Union members comprised an estimated 17.9 percent of employed workers in Japan as of June 30, down 0.2 percentage point from a year earlier, and a record low, the labor ministry said, noting the government started collecting such data in 1947.
While overall unionized workers declined 68,000 to 9,892,000, part-time workers in unions increased 61,000 to 837,000, accounting for 6.3 percent of all such workers, the ministry said Tuesday. Both the sum and the percentage figure were record highs.
“A factor behind the drop in union members is a rise of nonregular workers and a decline in regular workers amid the deteriorating economy,” said Shuichiro Sekine, an official with Haken Union, a group representing temp-staff workers.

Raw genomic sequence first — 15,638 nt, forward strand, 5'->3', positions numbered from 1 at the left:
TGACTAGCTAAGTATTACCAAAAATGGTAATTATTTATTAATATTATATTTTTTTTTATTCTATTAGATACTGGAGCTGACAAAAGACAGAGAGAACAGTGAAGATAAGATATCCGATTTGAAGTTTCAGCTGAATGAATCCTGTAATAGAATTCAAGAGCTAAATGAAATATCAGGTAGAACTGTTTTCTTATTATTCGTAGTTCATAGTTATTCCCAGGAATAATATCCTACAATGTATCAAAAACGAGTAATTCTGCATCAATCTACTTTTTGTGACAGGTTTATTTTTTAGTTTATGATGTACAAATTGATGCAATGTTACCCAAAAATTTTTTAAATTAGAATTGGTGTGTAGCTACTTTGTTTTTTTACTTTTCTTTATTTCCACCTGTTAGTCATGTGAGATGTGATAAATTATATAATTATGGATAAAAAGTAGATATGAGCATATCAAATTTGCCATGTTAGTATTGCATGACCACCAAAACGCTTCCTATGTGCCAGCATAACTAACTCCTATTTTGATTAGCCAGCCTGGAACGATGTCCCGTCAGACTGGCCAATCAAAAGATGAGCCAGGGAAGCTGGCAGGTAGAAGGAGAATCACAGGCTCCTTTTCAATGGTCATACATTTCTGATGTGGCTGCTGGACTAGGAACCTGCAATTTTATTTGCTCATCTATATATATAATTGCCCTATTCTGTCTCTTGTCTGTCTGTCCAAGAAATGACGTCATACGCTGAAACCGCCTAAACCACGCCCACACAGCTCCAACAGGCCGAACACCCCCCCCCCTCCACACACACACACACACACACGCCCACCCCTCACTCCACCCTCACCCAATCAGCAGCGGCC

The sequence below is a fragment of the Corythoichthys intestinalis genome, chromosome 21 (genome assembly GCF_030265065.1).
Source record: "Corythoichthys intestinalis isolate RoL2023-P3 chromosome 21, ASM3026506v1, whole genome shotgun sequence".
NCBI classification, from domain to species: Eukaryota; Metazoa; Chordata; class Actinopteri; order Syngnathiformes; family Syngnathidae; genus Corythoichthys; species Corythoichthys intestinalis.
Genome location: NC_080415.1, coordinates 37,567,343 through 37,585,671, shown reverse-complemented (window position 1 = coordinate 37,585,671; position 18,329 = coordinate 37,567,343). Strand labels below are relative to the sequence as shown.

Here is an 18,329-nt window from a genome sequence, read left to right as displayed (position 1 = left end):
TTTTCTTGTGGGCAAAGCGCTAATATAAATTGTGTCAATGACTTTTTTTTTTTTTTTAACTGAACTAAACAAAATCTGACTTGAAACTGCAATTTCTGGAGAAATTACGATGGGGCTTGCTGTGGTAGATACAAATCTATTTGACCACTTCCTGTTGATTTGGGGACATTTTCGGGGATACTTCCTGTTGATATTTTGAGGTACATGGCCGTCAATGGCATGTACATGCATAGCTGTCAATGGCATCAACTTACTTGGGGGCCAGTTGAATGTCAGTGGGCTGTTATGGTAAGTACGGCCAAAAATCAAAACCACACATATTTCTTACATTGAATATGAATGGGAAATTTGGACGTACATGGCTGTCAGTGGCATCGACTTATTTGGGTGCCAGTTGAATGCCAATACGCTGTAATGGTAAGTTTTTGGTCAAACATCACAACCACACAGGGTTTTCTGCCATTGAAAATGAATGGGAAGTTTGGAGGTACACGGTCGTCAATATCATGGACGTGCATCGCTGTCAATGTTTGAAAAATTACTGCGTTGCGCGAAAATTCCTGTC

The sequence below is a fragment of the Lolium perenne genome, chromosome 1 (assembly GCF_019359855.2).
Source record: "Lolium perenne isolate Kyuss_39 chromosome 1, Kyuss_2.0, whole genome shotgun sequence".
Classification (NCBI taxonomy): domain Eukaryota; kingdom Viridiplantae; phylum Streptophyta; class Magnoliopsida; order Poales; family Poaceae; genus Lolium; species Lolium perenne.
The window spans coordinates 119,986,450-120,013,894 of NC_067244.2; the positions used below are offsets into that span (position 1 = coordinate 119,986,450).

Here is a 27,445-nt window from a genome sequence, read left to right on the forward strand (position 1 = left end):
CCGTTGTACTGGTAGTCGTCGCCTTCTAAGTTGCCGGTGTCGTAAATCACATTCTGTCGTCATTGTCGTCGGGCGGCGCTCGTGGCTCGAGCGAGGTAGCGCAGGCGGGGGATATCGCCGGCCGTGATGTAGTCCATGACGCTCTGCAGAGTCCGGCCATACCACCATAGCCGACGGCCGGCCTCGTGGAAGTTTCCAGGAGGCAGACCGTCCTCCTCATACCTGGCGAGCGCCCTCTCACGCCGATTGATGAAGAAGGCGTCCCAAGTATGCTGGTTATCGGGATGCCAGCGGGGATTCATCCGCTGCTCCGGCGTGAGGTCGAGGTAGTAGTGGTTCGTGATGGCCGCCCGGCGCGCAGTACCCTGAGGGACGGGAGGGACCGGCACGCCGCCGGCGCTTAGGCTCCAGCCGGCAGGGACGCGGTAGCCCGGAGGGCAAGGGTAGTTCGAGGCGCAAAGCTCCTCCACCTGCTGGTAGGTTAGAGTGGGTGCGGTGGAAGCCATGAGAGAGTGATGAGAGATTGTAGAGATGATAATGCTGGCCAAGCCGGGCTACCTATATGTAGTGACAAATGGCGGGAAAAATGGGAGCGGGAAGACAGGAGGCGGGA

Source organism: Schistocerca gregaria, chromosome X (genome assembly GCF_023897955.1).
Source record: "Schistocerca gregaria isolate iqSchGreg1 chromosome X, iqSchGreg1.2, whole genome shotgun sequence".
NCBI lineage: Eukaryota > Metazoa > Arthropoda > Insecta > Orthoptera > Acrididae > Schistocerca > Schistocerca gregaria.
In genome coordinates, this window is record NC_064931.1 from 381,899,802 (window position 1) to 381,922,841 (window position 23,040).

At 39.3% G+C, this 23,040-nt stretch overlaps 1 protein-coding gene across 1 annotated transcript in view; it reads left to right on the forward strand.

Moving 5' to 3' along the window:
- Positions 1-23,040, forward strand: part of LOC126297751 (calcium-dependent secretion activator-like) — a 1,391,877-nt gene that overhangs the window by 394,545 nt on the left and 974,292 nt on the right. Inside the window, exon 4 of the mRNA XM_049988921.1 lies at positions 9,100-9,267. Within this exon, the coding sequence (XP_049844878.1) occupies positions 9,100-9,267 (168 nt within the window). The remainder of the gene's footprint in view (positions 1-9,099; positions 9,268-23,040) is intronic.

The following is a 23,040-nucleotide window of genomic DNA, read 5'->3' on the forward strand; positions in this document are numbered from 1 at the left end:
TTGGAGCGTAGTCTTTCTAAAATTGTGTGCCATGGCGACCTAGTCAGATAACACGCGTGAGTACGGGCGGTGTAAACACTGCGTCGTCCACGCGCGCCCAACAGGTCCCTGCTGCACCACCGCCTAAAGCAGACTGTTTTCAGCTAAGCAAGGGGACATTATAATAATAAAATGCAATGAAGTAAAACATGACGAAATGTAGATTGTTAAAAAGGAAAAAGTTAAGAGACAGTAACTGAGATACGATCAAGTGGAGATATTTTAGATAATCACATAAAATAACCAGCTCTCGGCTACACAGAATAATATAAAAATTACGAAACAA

Sekine called for research into unionization as “many part-timers are paying union fees without knowing they belong to one.”
Among labor union umbrella organizations, the Japanese Trade Union Confederation (Rengo) had the most members, with 6,693,000, down 7,000.
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